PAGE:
digital lab : aperture

Shallow : ISO 200 | Aperture f/1.8 | Shutter 1/25

Long : ISO 200 | Aperture f/10 | Shutter 1

Hi Everyone -

As previously mentioned, I'm sharing some of the things we're learning in my digital photography course. My goal is to focus on the bottom line, so we can remember these steps in the field. To recap, there are four elements to consider when taking a photo, which I call the Power of How -

Step 1 : ISO - How is your light?
Step 2 : Aperture - How is the focus?
Step 3 : Shutter Speed - How long is light allowed into the camera?
Step 4 : Light Meter - How is the exposure to be adjusted?

Last time, we learned about Step 1 : Setting the ISO and today we'll address aperture -

Step 2 : Aperture - How is the focus?
Do you want a shallow or long depth of field?

Aperture refers to controlling the light that passes through the lens and is measured in f-stops. A lens set to its maximum aperture allows the most light to pass through and is considered to be wide open. One that is set to a smaller aperture limits the light and is considered to be stopped-down. Here are some guidelines -

Shallow depth of field = less area in focus, softness.
Limited focus = low number.
  • f /1.4
  • f /2
  • f /2.8
  • f /4
  • f /5.6
Long depth of field = more area in focus, clarity.
Expanded focus = high number.
  • f /8
  • f /11
  • f /16
  • f /22
Here are some examples meant to illustrate the technique. Notice the blur in the background.

Shallow : ISO 200 | Aperture f/1.8 | Shutter 1/800

Notice the clarity in the background.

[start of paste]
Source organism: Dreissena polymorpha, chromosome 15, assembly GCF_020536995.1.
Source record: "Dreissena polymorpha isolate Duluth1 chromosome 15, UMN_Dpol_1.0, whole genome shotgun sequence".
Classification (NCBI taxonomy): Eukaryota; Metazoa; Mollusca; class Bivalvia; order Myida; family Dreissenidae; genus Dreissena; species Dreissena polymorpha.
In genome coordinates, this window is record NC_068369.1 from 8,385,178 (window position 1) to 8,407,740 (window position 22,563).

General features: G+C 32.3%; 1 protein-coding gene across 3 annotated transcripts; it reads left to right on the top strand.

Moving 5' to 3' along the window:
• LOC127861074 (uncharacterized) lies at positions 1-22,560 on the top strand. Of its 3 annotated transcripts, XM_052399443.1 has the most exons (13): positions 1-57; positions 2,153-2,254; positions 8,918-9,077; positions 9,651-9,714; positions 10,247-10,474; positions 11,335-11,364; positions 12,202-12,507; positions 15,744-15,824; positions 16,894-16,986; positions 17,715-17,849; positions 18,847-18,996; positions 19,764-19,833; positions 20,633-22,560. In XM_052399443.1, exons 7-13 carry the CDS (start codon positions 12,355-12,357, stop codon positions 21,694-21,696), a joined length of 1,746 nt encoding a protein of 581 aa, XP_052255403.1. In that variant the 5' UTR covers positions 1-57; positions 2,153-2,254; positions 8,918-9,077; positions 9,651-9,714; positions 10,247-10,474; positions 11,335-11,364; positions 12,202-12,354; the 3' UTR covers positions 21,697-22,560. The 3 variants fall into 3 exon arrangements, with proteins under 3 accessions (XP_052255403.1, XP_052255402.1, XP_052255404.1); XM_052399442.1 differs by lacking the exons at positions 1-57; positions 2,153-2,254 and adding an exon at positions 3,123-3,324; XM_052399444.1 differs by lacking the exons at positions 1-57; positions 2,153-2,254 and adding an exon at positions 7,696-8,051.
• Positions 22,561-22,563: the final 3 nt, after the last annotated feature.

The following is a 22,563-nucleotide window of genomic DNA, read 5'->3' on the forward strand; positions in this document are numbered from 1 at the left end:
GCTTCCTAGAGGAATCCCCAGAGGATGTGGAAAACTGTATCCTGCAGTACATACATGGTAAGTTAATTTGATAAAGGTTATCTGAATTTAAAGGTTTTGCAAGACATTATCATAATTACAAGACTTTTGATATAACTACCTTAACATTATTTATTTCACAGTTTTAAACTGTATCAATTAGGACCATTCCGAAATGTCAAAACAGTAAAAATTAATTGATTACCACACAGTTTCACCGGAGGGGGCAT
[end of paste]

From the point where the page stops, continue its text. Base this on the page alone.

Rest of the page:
Long : ISO 200 | Aperture f/22 | Shutter 1/5

Notice the focus on the word 'create' and how everything else gets softer as you reach the edges of the photo.

Shallow : ISO 800 | Aperture f/1.8 | Shutter 1/1250

Notice the overall clarity and your ability to read the text.

Long : ISO 800 | Aperture f/22 | Shutter 1/8

Notice the softness of the white background.

Shallow : ISO 400 | Aperture f/1.8 | Shutter 1/320

Notice the detail in the white background, which is actually lace.

Long : ISO 400 | Aperture f/22 | Shutter .4

At this point, you can turn your dial to 'A' (aperture) on your dslr and adjust the depth of field up or down to get the different effects. Your camera will automatically adjust the shutter speed. On your point & shoot, try switching to the flower icon for a more shallow depth of field.

ISO 200 | Aperture f/5.6 | Shutter 1/1600

Next time, we'll cover choosing your shutter speed or how long light is allowed into your camera, which will blur or stop motion. Depending on the subject matter you're photographing, you might want to select this first, but more on that next week. Let me know if you have any questions. I'll try to answer them. If I've gotten something wrong, let me know and I'll correct it.

xo, Cindy

Source : Keisha Scarville


Joyce said...

WOW Cindy your photos are beautiful!!

hmstrjam said...

so cool cindy, i'll have to take notes here...

please sir said...

Ohh I love messing with aperature! These are great examples and your pencil photo is wonderful!!

Bonbon Oiseau said...

cindy...i love you even are totally helping my camera phobia---for some reason jim can never explainthis to me (something about the numbers..uh...) but you've explained this so well...!